* Central bank scales back interventions
* We have no exchange rate target - Yudayeva
* Focus on bringing down inflation (Adds context, wraps in finance minister)
By Douglas Busvine and Jason Bush
MOSCOW, Jan 15 Russia's central bank has no exchange rate target and is shifting towards a free float of the rouble to insulate the economy from volatility on global markets, First Deputy Chairwoman Ksenia Yudayeva said on Wednesday.
The central bank's top technocrat was addressing concerns that emerging economies are vulnerable to cross-currents from the withdrawal of U.S. monetary stimulus at a time when central banks in Europe and Japan are still easing policy.
"We really don't have an exchange rate target - we are exiting the market," Yudayeva said in a speech to the Gaidar Forum, a conference in Moscow.
The Bank of Russia plans to shift to a full free float of the rouble by the start of next year, and this week it scrapped so-called 'targeted' currency interventions in a further technical step towards that goal.
It has left in place a mechanism under which it buys or sells $350 million on the market before adjusting a corridor it targets for the rouble against a currency basket made up of dollars and euros.
This regime is designed to smooth volatility but not defend levels. The ending of targeted interventions is likely to increase the frequency of shifts in the currency corridor, which currently extends from 33.20 to 40.20 roubles.
The rouble has touched new four-year lows this week against the currency basket - a proxy that roughly reflects the trade relations of Russia's $2 trillion economy.
Yudayeva, a U.S.-educated economist hired by new central bank Governor Elvira Nabiullina last year, is driving the long-planned shift away from targeting the rouble's exchange rate to putting the primary focus on inflation.
"Targeting the exchange rate is incompatible with targeting inflation," she said. The former, she added, tended to result in external shocks being directly transmitted to the economy.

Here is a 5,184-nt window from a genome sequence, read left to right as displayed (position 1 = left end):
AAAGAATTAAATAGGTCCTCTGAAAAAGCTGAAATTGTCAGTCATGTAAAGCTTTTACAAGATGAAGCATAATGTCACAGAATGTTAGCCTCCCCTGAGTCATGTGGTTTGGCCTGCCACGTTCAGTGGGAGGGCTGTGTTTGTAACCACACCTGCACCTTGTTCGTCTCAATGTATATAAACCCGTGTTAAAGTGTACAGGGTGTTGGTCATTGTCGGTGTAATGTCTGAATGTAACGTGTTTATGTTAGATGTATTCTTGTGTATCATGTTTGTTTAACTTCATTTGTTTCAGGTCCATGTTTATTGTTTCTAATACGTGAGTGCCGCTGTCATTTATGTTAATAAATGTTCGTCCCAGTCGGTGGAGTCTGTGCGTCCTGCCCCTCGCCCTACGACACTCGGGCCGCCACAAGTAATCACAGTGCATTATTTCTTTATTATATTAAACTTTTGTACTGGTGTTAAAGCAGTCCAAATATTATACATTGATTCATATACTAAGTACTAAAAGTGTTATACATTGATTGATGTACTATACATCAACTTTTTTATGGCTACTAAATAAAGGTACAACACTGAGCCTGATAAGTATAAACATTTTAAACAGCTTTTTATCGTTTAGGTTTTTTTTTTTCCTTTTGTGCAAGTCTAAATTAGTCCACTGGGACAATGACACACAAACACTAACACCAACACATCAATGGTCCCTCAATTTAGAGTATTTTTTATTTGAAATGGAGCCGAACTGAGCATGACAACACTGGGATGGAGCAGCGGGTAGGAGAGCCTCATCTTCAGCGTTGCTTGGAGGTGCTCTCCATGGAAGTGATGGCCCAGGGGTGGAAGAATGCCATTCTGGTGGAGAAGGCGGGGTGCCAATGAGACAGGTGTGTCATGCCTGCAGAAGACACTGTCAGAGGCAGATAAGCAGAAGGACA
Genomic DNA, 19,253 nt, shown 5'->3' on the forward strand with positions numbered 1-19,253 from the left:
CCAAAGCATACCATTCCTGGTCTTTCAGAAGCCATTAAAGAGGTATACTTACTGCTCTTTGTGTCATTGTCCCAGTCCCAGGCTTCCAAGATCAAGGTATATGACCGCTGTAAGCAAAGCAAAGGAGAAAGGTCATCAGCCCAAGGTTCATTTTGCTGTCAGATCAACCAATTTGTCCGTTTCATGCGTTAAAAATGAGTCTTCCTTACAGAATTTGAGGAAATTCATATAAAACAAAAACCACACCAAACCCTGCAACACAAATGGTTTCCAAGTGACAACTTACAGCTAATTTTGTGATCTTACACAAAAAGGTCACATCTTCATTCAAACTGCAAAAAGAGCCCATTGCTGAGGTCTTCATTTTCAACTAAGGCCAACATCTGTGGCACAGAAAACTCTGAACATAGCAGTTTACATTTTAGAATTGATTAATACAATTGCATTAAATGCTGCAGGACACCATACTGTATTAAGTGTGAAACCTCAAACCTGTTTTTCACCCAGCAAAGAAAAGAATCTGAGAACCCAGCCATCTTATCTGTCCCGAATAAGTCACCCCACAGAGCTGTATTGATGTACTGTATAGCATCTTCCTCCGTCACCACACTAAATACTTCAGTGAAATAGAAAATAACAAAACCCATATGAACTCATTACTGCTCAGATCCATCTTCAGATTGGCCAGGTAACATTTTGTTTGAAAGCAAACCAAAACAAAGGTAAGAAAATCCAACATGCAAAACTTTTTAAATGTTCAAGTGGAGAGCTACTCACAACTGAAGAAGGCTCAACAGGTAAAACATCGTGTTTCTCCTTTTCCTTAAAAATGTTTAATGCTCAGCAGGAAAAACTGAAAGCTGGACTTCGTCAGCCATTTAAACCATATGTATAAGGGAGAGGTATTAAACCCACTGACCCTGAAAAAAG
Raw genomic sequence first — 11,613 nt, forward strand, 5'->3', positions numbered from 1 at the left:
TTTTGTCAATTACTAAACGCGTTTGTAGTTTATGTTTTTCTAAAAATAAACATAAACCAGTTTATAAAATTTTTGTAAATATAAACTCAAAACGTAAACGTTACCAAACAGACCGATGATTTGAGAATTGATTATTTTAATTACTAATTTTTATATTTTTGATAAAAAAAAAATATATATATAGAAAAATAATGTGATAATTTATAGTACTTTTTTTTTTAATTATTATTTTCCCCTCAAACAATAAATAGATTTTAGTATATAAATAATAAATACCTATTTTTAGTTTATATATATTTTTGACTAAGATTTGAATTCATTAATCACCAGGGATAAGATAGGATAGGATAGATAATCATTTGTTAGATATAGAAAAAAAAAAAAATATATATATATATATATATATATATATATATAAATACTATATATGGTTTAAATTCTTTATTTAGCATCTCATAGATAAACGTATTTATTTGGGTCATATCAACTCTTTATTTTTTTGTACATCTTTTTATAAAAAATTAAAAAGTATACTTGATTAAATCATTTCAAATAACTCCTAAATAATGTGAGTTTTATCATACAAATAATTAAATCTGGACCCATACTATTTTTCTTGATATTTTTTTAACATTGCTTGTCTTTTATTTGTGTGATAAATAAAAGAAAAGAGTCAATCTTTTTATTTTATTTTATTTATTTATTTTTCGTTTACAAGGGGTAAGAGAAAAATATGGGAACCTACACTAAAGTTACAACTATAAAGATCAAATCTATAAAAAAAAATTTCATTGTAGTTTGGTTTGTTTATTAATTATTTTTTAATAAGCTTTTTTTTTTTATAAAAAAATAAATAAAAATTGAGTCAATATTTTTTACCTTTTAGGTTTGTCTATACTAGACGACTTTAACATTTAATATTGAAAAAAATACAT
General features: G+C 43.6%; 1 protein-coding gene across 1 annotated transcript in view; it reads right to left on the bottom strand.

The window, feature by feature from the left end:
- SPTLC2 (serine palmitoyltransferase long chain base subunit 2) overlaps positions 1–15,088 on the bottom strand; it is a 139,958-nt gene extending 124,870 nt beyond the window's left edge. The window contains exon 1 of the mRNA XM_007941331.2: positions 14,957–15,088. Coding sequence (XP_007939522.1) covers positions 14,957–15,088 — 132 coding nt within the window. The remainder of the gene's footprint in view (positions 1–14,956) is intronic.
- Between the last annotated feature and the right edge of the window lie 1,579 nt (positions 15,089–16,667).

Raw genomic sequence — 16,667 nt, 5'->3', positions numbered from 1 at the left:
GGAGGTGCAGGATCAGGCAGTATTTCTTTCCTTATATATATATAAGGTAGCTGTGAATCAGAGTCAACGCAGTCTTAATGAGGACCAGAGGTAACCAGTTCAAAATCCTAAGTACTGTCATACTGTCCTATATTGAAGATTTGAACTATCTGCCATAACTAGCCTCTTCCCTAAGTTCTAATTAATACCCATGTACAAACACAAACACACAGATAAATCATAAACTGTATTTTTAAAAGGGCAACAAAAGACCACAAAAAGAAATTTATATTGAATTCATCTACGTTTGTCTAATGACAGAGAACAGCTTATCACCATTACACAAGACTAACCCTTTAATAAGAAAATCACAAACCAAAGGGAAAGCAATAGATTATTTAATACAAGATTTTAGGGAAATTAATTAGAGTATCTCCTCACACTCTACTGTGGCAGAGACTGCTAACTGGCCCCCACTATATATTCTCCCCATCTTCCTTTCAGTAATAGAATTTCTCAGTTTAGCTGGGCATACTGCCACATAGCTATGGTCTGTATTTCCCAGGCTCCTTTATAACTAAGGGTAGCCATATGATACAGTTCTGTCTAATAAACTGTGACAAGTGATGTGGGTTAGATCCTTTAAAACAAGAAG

Finance Minister Anton Siluanov told the conference that expectations the U.S. Federal Reserve would scale back its huge monetary stimulus programme had caused a significant outflow of capital last year from emerging economies.
The Fed started to reduce its bond-buying with newly printed money last month, but emerging economies are now better prepared to cope, he said, identifying a possible decline in the price of oil and gas - its main exports - the main risk for Russia.
"We need to be ready for this - and ready in advance," Siluanov said, urging the government to accumulate further fiscal reserves in the favourable current oil-price environment.
Although Russia posted a federal budget deficit of just 0.5 percent of gross domestic product last year, less than the 0.8 percent level it had targeted, Siluanov said there was no reason to be complacent.
After stripping out energy revenues the fiscal deficit was 10.2 percent of GDP, a level Siluanov called "significantly high".
"It is our goal to reduce (the non-oil deficit) to a level of 5-6 percent (of GDP) that I consider is not risky," he said.
He cautioned that fiscal targets would be tough to hit this year, adding that the 3 percent economic growth forecast on which the budget was based was "ambitious".
Under its former management, the Russian central bank in 2008-09 spent $200 billion - or a third of its foreign reserves - in a costly defence of the rouble.
While the defence allowed Russian companies and banks to refinance foreign debts, thereby averting a financial meltdown, the economy suffered a 9 percent contraction in 2009.
"Our strategy will insulate our economy from fluctuations on global markets," Yudayeva said.
She restated the central bank's primary goal was to reduce inflation steadily. This, in turn, would lay the basis for long-term saving and investment in Russia.
The central bank's year-end inflation target for 2014 is 5 percent, falling to 4.5 percent in 2015 and 4 percent in 2016.
Inflation overshot last year's 5-6 percent target range, with Russia - like other emerging markets - suffering from a negative combination of sharply slowing growth and inflationary conditions, Yudayeva said. (Reporting by Jason Bush; Writing by Douglas Busvine; Editing by Catherine Evans)